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the ratio of the change in an electric charge in a system to the corresponding change in its electric potential is called capacitance I.e the ability of system to store charge. You can find more info here. https://en.m.wikipedia.org/wiki/Capacitance

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There's a plain distinction between a reference system (to use a more contemporary designation) and a coordinate system: a coordinate system is a reference system together with an (one-to-one) assignment of a coordinate value ($n$-tuple) to each element. Expressed more formally, a reference system to begin with is constituted by a set of distinguishable, ...

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The "system of coordinates" is just a fancy way to describe particular "coordinates", which you said to now what it means, with the focus on the "choices" which were made to choose some way of defining and measuring coordinates and not others. "System of reference" was just a particular phrase used by Einstein once, it is not routinely used, and what he ...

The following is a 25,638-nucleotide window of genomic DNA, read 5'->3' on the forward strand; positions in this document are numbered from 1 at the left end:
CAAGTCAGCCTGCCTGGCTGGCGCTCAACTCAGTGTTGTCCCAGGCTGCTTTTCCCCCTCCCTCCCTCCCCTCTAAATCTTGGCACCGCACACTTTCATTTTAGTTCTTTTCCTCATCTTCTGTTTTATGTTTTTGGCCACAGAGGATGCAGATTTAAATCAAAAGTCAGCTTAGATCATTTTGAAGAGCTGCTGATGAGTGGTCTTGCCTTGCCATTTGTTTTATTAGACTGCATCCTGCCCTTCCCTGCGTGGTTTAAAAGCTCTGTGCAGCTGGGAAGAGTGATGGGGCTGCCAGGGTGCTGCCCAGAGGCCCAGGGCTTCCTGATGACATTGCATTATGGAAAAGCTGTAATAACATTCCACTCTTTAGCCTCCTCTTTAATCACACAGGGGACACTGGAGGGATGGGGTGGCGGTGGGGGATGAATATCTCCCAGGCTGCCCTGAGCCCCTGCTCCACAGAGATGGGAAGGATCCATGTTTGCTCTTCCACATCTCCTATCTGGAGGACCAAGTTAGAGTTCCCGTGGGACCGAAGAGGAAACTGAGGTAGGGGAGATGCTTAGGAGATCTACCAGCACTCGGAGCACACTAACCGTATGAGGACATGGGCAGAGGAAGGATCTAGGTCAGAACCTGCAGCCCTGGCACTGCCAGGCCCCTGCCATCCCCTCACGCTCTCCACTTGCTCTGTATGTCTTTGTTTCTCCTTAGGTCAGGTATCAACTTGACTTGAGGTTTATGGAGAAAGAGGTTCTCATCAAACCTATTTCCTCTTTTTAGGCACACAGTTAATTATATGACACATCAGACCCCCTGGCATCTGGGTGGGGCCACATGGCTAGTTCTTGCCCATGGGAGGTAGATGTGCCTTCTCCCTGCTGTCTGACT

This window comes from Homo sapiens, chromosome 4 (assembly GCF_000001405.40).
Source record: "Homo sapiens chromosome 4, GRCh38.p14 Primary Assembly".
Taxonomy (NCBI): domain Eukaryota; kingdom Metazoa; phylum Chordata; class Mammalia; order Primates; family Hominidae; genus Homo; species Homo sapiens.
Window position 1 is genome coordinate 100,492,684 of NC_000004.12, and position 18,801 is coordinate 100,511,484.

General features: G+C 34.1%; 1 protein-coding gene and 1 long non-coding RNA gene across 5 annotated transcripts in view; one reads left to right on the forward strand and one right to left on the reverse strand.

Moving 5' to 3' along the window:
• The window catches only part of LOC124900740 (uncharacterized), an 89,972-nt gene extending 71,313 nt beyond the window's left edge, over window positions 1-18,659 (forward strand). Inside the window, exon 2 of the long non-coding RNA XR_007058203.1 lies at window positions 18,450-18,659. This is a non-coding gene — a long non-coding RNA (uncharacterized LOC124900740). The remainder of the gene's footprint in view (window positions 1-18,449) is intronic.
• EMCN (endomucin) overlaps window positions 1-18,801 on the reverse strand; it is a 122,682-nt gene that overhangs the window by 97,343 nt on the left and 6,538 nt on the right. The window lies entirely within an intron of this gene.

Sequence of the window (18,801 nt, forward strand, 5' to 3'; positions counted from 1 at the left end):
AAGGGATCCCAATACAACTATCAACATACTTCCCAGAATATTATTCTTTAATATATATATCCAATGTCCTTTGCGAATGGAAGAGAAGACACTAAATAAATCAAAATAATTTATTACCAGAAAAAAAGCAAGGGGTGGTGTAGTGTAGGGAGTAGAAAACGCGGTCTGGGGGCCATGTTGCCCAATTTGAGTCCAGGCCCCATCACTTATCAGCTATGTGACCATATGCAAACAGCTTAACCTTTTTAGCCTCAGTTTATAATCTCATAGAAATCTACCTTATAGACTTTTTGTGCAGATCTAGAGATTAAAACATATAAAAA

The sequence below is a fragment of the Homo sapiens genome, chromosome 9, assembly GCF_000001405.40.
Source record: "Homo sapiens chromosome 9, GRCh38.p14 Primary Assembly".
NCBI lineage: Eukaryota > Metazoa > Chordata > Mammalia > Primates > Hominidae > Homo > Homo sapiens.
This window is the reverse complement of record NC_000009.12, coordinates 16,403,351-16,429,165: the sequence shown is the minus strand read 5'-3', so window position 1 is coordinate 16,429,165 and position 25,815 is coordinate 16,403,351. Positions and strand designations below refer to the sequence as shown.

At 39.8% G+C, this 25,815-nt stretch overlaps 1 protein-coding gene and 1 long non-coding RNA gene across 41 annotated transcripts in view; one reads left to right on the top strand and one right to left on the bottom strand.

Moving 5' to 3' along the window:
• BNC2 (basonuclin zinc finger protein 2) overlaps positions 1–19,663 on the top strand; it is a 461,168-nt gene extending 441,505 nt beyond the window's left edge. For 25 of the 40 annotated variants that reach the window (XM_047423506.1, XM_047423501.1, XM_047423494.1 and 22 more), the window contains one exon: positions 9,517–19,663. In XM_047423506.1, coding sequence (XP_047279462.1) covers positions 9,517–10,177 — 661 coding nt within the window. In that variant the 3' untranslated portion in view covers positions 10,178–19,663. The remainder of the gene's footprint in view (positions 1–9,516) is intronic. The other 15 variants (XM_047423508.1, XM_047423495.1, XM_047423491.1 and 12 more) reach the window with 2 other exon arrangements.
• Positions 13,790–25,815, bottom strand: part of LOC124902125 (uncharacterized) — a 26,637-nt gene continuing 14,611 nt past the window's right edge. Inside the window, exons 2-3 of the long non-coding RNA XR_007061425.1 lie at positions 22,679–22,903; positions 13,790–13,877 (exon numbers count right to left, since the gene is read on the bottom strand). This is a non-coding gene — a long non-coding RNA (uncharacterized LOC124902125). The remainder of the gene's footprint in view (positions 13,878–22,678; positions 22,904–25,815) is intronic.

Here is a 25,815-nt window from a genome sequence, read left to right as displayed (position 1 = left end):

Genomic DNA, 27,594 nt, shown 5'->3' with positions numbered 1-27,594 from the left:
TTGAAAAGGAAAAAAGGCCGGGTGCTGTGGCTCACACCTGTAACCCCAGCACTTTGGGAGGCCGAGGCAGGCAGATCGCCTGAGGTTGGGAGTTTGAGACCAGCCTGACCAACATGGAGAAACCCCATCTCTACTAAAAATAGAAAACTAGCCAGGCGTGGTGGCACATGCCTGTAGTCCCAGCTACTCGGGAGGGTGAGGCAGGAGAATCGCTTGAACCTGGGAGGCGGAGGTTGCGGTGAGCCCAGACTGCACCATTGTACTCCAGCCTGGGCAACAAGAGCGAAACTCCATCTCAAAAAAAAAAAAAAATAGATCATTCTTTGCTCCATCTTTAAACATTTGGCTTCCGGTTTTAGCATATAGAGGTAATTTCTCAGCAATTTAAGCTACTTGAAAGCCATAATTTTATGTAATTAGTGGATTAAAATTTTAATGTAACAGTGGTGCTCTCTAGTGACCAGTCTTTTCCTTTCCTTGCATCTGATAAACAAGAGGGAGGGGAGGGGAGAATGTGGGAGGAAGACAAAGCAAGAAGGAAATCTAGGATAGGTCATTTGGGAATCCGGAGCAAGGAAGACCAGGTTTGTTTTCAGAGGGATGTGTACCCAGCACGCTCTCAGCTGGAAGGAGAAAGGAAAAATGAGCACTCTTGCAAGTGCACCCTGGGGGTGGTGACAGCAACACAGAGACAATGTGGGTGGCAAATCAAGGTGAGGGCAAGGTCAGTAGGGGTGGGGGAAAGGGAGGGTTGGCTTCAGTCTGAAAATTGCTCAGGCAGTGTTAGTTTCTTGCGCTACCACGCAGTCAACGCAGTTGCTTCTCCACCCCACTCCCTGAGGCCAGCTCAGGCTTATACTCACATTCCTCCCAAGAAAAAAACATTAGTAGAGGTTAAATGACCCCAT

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You do not need a unit for force when measuring inertial mass in Newtonian Mechanics. The only things you really need are the Newton's second law and the concepts of inertial frame and acceleration. The way you shall proceed is the following. Take a collection $\{m_i\}$ of (unknown) masses and a spring. Use the spring horizontally to accelerate the masses ...

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Let's look at: $$F_g=Gm_{g_1}m_{g_2}/r^2$$ For an object with mass $m_{g_1}$, on the surface of the earth, then: $$F_g=Gm_{g_1}M_E/R_E^2$$ Where $M_E$ is the mass of the Earth and $R_E$ the radius of the Earth. You can now verify that: $$GM_E/R_E^2=g=9.81\:\mathrm{m/s^2}$$ So we could have written the second expression as: $$F_g=m_{g_1}g$$ An object ...

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The distance covered by an object in particular direction is called Displacement

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